When the buzz and grind of the old computer's hard drive whirring and straining to send the messages silenced, Sampson stood and waited for Joe to get up out of his chair. Joe grabbed his coffee mug and shuffled back to the kitchen, Sam close at foot, knowing it was time for breakfast. As Joe scraped the last bits out of the pot onto Sam's plate and set it down to the floor, the computer beeped. Sam's ears perked and Joe froze in place, mid-hunch to standing back up. Slowly straightening, his eyes never leaving the screen, Joe read the notice "message received - transmission complete" blinking back at him... the screen went blank.


He stood and reflected on old Joe and his faithful friend Sam. The memory of the tribute made to a man’s best friend on a fall day in 1870 came back to him. He searched the library archive file for the transcript of the court case in Warrensburg for the closing words of country lawyer George Graham Vest. He stood by the outgoing hologramletter screen and spoke to old Joe and his ever watchful and ever faithful mans best friend:

Joe and Sam,

I hear your letter from afar and although I can not be of direct help, I hope you both will take heart that others will one day reach out to you. You stirred a distant memory I would like to share with you from a courtroom of a time less troubled than the one we now have created. From 1870 comes the following tribute, and I can see from your love for each other it's as true today in 2030 as it was 16o years ago.

"Gentlemen of the jury, the best friend a man has in this world may turn against him and become his enemy. His son or daughter whom he has reared with loving care may prove ungrateful. Those who are nearest and dearest to us--those whom we trust with our happiness and good name--may become traitors in their faith. The money that a man has he may lose. It flies away from him, perhaps when he needs it most. A man's reputation may be sacrificed in a moment of ill-considered action. The people who are prone to fall on their knees to do us honor when success is with us may be the 1st to throw the stone of malice when failure settles its cloud upon our heads. The one absolute, unselfish friend that man can have in this selfish world--the one that never proves ungrateful or treacherous--is his dog.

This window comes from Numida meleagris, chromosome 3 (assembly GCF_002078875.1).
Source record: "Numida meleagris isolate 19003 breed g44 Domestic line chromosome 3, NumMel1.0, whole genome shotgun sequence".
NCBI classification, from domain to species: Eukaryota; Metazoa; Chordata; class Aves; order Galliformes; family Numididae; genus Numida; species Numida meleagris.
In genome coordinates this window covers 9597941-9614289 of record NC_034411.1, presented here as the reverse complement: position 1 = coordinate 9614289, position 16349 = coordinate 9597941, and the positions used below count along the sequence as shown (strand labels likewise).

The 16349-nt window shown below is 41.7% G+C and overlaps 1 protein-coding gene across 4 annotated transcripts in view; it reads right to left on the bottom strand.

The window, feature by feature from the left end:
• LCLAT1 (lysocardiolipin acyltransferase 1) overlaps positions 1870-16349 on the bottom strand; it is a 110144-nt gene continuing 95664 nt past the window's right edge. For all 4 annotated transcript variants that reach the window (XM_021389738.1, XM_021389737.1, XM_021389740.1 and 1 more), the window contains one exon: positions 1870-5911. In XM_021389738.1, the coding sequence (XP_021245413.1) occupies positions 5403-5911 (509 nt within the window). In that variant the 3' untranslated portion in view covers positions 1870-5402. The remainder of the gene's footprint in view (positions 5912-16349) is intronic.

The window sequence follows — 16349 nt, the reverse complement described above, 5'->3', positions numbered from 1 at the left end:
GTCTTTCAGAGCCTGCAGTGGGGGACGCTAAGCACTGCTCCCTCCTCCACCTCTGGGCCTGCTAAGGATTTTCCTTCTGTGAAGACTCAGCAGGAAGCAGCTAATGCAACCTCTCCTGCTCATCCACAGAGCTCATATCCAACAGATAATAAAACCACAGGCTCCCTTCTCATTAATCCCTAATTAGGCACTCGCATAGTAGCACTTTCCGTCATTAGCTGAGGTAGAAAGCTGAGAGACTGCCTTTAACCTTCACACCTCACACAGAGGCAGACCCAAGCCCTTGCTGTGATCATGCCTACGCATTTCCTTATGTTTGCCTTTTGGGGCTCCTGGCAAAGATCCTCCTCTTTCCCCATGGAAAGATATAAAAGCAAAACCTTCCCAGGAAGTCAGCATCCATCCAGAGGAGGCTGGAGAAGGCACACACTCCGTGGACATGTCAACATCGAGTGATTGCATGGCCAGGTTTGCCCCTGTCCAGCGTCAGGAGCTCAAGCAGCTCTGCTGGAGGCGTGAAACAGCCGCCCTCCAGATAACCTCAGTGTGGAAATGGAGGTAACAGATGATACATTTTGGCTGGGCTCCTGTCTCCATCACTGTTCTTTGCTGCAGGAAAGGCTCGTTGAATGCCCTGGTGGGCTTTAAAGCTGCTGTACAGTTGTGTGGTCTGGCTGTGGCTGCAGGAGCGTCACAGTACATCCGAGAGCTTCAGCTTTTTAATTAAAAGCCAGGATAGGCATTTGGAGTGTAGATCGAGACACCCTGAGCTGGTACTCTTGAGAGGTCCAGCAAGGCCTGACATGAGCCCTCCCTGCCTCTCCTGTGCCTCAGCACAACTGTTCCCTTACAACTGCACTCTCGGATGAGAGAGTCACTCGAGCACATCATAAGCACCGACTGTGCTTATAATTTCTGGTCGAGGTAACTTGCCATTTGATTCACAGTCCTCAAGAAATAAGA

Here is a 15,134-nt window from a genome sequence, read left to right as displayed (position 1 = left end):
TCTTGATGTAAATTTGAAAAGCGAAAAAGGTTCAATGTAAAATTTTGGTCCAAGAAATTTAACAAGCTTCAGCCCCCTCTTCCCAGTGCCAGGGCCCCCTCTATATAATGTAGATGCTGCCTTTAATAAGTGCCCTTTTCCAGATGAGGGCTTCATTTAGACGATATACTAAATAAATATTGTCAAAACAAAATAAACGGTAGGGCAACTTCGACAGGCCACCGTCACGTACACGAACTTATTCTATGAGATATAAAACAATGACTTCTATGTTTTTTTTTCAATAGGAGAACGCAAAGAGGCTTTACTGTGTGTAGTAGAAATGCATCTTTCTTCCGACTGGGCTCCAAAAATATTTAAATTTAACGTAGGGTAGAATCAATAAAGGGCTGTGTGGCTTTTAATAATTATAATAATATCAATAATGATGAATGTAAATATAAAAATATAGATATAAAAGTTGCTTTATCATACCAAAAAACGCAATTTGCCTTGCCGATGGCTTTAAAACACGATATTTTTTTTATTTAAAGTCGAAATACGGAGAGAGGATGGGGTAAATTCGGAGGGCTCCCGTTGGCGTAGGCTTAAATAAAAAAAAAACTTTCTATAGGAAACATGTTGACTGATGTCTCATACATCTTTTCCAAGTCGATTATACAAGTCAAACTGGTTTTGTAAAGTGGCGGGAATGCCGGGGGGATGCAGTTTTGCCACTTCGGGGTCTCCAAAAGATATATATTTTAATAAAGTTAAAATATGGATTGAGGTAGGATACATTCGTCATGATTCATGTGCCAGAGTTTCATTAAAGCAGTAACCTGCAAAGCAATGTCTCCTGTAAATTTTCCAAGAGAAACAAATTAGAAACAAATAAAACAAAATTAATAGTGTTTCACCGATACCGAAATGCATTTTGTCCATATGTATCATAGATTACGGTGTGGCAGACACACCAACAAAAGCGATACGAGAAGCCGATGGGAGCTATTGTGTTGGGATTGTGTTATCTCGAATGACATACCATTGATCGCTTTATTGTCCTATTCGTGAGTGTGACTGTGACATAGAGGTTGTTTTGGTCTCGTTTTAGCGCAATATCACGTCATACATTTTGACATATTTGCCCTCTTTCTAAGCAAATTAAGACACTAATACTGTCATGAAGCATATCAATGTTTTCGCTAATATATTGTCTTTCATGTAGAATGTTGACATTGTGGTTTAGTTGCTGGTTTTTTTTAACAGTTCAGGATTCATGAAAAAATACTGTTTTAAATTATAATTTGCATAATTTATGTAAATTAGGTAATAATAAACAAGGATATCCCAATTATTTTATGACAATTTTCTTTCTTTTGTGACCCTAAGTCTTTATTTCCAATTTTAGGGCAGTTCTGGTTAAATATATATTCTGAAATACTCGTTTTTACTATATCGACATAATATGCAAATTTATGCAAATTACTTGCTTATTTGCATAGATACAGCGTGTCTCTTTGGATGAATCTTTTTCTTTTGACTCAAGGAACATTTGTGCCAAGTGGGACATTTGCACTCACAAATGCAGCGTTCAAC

"Gentlemen of the jury, a man's dog stands by him in prosperity and poverty, in health and sickness. He will sleep on the cold ground, where the wintry winds blow, and the snow drives fiercely, if only he can be near his master's side. He will kiss the hand that has no food to offer; he will lick the wounds and sores that come in encounter with the roughness of the world. He guards the sleep of his pauper master as if he were a prince. When all other friends desert; he remains. When riches take wings and reputation falls to pieces, he is as constant in his love as the sun in its journey through the heavens.

"If fortune drives the master forth an outcast in the world, friendless and homeless, the faithful dog asks no higher privilege than that of accompanying him to guard against danger, to fight against his enemies. And when the last scene of all comes, and death takes the master in its embrace, and his body is laid away in the cold ground, no matter if all other friends pursue their way, there by his graveside will the noble dog be found, his head between his paws, his eyes sad but open in alert watchfulness, faithful and true even to death."

Joe you will never need for more reliable support than your Noble Dog Sam.

1 comment:

  1. Abosultely love the dialet of the old timer. I hope to see more letters crafted in this pen.

    Perhaps it can intertwine with one of the other writers, who knows.